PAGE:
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Once you overcome the challenge of pronouncing its Austrian warlord-like sounding name, Gewürztraminer is a surprisingly gentle, hedonistic wine. Gewürztraminer translates to “Spicy Tramin”, but we feel this to be a classic case of lost in translation, as there’s nothing spicy about Gewürztraminer. Rather “spicy” in this sense means “aromatic”. Wonderful, and just a little decadent, Gewürztraminer is arguably the most aromatic grape around with its tell-tale aroma of litchi and rose petals. With a flavour profile such as this, it’s surprising to note that there’s actually not much Gewürztraminer in the world. For every one vine of Gewürztraminer there are 30 vines of Cabernet Sauvignon and 4 vines of Riesling. Italian in origin, famous in France, but German in name, Gewürztraminer has perhaps been relegated to “niche varietal” status due to its confusing cultural heritage.

  

 

The story of Gewürztraminer started in the Middle Ages in Italy’s South Tyrol in a small village called Tramin around the year 1145 AD. Tramin has been a wine region since before recorded history, having already moved on to wooden wine storage tanks when the Romans took over some 2000 years ago. There’s quite a bit of contestation, however, as to who parented Gewürztraminer: Traminer or Savagnin Blanc (not to be confused with Sauvignon Blanc)? Seeing as South Tyrol acted as the frontline for quite a few European wars, being settled by Bavarians after the Romans in 570 AD, to become part of Austria in 1363 and finally given over to Italy after WWI, it’s unsurprising that some vines ended up being mislabelled during all that border rearranging (to this day, 70% of Tramin’s population still speak German and wine labels are written in both German and Italian). Regardless of its questionable parentage, Traminer or Savagnin Blanc mutated and became a highly aromatic pink-skinned grape. The French called it Traminer Musque, the Germans Roter Traminer and the Italians named it Traminer Rosé.

 

Eager to see the world, Traminer travelled along the Rhine to Alsace, picking up the prefix “Gewurz” in 1870 (without the umlaut – no doubt the French were snubbing the Germans for something or other at the time), yet the name “Gewürztraminer” was only officially recognised in 1973. It’s in Alsace that Gewürztraminer experienced its greatest success, fame and fortune.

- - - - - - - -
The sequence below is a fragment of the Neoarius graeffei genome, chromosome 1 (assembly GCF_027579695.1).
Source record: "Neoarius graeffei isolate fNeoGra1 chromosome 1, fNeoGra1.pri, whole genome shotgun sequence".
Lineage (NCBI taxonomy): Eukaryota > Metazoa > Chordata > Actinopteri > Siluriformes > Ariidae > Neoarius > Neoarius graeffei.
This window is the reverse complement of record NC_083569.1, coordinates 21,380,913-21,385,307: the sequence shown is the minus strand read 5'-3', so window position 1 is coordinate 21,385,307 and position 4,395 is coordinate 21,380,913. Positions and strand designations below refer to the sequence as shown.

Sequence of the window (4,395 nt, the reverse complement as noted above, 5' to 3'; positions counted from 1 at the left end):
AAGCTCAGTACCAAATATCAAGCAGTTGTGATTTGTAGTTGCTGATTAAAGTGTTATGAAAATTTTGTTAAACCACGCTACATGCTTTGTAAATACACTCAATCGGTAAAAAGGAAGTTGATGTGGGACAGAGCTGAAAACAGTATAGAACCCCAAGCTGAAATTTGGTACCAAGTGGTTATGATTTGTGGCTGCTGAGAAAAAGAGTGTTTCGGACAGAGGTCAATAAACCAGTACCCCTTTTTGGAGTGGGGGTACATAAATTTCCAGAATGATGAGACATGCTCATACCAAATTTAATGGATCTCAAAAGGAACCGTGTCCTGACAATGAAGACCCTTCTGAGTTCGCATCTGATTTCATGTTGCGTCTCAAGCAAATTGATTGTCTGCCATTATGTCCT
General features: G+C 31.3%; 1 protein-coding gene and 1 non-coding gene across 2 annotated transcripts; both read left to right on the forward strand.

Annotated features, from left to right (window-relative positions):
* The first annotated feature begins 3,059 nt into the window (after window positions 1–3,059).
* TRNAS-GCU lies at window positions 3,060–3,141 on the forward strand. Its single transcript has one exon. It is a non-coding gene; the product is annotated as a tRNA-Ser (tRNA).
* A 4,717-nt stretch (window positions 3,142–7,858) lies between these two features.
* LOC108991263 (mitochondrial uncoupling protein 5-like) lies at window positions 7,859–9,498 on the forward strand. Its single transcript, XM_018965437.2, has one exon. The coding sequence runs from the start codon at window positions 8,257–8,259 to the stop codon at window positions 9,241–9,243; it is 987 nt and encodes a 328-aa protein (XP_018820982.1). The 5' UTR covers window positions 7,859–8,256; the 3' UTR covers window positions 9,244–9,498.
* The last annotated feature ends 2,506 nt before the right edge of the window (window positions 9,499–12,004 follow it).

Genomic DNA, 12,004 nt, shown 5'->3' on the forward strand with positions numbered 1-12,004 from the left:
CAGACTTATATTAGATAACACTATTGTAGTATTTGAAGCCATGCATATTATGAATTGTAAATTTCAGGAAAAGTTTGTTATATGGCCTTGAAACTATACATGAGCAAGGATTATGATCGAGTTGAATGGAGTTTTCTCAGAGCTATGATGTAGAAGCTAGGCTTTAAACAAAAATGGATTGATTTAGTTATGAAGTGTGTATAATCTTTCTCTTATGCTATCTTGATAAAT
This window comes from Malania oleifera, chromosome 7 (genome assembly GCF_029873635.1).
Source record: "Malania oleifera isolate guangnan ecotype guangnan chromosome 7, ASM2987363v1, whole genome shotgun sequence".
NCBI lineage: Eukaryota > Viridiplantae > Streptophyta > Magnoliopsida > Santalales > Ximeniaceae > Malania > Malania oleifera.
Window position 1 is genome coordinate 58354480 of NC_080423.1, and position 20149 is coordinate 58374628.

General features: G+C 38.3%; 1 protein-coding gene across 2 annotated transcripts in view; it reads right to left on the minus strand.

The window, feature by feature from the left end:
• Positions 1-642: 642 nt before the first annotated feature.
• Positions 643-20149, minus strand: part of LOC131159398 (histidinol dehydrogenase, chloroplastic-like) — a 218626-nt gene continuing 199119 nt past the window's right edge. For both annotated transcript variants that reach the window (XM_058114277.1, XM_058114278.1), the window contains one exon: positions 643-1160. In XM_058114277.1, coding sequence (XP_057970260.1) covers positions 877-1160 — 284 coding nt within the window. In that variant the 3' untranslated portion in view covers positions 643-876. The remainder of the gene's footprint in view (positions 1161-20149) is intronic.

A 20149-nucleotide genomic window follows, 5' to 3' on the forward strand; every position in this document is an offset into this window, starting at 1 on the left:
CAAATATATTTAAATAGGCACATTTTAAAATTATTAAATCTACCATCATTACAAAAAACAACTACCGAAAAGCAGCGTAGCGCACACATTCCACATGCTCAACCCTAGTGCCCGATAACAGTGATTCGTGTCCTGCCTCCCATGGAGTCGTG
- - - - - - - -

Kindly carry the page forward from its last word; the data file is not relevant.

Gewürztraminer spread to many other European countries, gaining both traction and nicknames. It became Mala Dinka in Bulgaria; Drumin, Pinat Cervena, or Livora in the Tscheck Republic. Hungary endearingly named it Tramini and Romania calls it Rusa. Gewürztraminer made a relatively recent appearance in South Africa, only arriving on our shores in the 1970s. When Paul Cluver moved over to wine after a century of farming apples and pears, Gewürztraminer was one of the first varietals we planted in the late 80s, along with Chardonnay, Riesling and Sauvignon Blanc, making Paul Cluver the first farm in Elgin to grow Gewürztraminer. Despite the French having the most popular success with this grape, Gewürztraminer best pairs with a worldlier palate. Think Asian or Middle Eastern – anything with coconut cream or a note of chilli or ginger. The low alcohol content and floral sweetness of the wine are the perfect antidote to chilli burn. Here at Paul Cluver our favourite Gewürztraminer pairing is with steamed Mussels in a Thai Basil Coconut Sauce.

 

Download the Recipe

 

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